Another day the same old fascist. The thing about these Paris attacks is that they mark out the enemy very clearly.
Despite what this generation has grown up to think, we are living in black and white times, in times of acute opposites.
Freedom and liberty on the one hand, and fascist and death cult on the other.
Orwell was entirely right. The jackboot is here again, and our enemy is not corporate homogeneity, but mass political ideology.
The corporate Coca Cola culture however, has weakened what we are, has divorced us from our history and heritage sufficiently to make the fight more difficult, and to expose us to our enemies more obviously.
It is a mistake to think that any of us has the choice to engage with this fight. You can’t turn off CNN and hope it goes away. Is it myopic to make the tragic murder of 139 people ‘all about you’? No, would that it were that easy.
This IS about you. This was an attack on you.
There was something different going on in 9/11. Although the New York attack was as much an attack on citizenship and liberty as it was an attack on the thousands that actually died that day, the Paris attacks have further reaching consequences for us all.
New York was about the economy. Paris is about the culture. New York was an attack still confined to global geopolitics. Paris is an attack on the every day, the smaller liberties of friendship, music, and the poetry of human communication.
New York, for all the sickness, tragedy and horror, was ideologically one dimensional. Paris cannot be traduced into rationalisations about globalisation, support for Israel, and western foreign policy.
The World Trade Centre was the establishment.
The attacks on Paris were designed to poison basic human love, sympathy and joy, with the paranoia of psychopathic death-lust.
Combined with the attacks on the Charlie Hebdo offices, the culture itself is under attack, not just the establishment or the political superstructure.
All the conspiracy theories at the time of the World Trade Centre tragedy exemplified the divide in the culture at the time. The movement against globalisation seemed to hitch itself to the Islamist agenda. There’s even a sense in which this was designed, that the battle lines of dissent were used by the Al Qaeda fascists for their own designs.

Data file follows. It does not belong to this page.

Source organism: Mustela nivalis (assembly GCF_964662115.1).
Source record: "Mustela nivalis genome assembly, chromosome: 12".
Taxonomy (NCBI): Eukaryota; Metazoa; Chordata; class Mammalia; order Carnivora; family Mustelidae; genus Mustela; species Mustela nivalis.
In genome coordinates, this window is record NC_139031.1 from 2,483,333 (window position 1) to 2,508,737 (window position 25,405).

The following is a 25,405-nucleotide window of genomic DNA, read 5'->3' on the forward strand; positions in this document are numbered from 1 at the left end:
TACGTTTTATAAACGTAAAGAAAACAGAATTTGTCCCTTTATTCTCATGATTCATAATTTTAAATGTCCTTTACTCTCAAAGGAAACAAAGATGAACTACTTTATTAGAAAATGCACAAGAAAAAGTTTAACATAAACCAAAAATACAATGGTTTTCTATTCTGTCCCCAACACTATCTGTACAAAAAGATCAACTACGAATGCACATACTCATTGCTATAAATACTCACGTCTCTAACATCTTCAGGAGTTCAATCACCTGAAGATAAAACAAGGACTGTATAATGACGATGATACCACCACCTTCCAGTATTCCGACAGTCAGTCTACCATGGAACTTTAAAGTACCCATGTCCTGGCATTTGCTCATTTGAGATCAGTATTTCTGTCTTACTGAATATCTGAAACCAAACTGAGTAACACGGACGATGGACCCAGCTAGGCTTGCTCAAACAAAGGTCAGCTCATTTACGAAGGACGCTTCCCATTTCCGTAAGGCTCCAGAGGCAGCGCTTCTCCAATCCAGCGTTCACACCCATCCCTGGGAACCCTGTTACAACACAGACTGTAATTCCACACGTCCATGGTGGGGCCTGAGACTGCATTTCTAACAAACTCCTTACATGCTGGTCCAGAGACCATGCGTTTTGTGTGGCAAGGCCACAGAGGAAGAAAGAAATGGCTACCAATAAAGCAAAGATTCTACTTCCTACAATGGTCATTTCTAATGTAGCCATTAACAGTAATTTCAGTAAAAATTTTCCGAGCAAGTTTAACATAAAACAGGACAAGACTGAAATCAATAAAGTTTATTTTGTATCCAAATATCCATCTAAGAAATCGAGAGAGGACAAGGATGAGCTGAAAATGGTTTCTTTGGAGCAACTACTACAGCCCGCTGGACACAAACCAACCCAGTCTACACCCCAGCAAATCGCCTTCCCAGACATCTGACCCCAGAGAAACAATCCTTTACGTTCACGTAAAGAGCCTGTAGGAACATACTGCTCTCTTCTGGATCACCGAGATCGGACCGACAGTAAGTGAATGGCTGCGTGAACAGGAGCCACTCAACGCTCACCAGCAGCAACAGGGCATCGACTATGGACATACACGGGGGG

It made it easier for Bin Laden et al, if the west was at war with itself.
Now we are in the third act. These divisions and resentments have set in, and now the fascists have attacked dissenters as well as the establishment.
They think that this will make it harder for us to fight them, because they regard us as a divided culture, and think that all they need to do is exacerbate these divisions.
The enemy has revealed rather a lot about itself.
Not only has it revealed that it is philistine, nihilistic and driven not by politics but by blood-lust; it has revealed that it has very little knowledge of who it is fighting.
‘The West’ for ISIS, is still the same West as it was for Bin Laden. It’s globalisation, imperialism and corporate hegemony.
They really believe that to attack the Paris nightlife is to wound us as a culture in the same way as to attack New York’s business centre was to weaken western economic power.
This is why this week’s Charlie Hebdo’s front cover cartoon is more powerful than any satire on the Mohammad.
No matter how militarily capable an army of philistines is, they always have the same weakness. They have no concept of history, no sense of irnony, no sense of the power of words.
Hitler, Stalin? You use these, perhaps, as counter-examples to my argument here. But you’re wrong.
They had SOME concept of the power of language, and Hitler certainly was a brilliant speaker, in the way that the ISIS demagogues can only dream of.
They had SOME concept of the movement history, and it bolstered their claim to ideological power. But history, culture and language for Hitler and Stalin were really nothing more than tools for their bluster and bravado.
Churchill for his many faults, spoke to his own people through the prism of humour, irony and a genuine love of his own history and culture. No one can say that Churchill’s evoking of ancient British defiance was mere bravado.
Churchill was the weaker rhetorician when put up against the fascists. But to say that is to simply say he was less of a propagandist.
The ISIS attacks on free speech, free expression and western European liberty demonstrate that they have absolutely NO concept of irony.
They congratulate themselves as propagandists, but what they don’t understand is that our culture has been through so many of these ideologies that it is immune to propaganda, no matter how sophisticated.
An ironic culture is a culture that doesn’t divide the world through west and east. A propagandist’s does. An ironic culture is a culture that never simplifies its enemy into an ideological monolith. A propagandist’s does.
The great achievement of the western post-imperialist psyche is to have an ironic self-image. And the value of any irony, ultimately, is to give us a multi-dimensional view of our own fragility, of death.
Of all the displays of solidarity and defiance that have been shown by French citizens, and all the outrage and fighting spirit that have been displayed on social media, the Charlie Hebdo cover deals the biggest blow to ISIS in the long term.
It’s simple, silly, but it’s childishness masks a certainty and confidence that can only come from an ironic culture, a culture that sees the value of human life on a grander, more historic level than just saving ones own skin.
I have no doubt that the ISIS demagogues can’t get their head round the cartoon. They won’t be able to understand if it means they have scored and ideological victory, or whether they are missing something.
That’s why they will never win.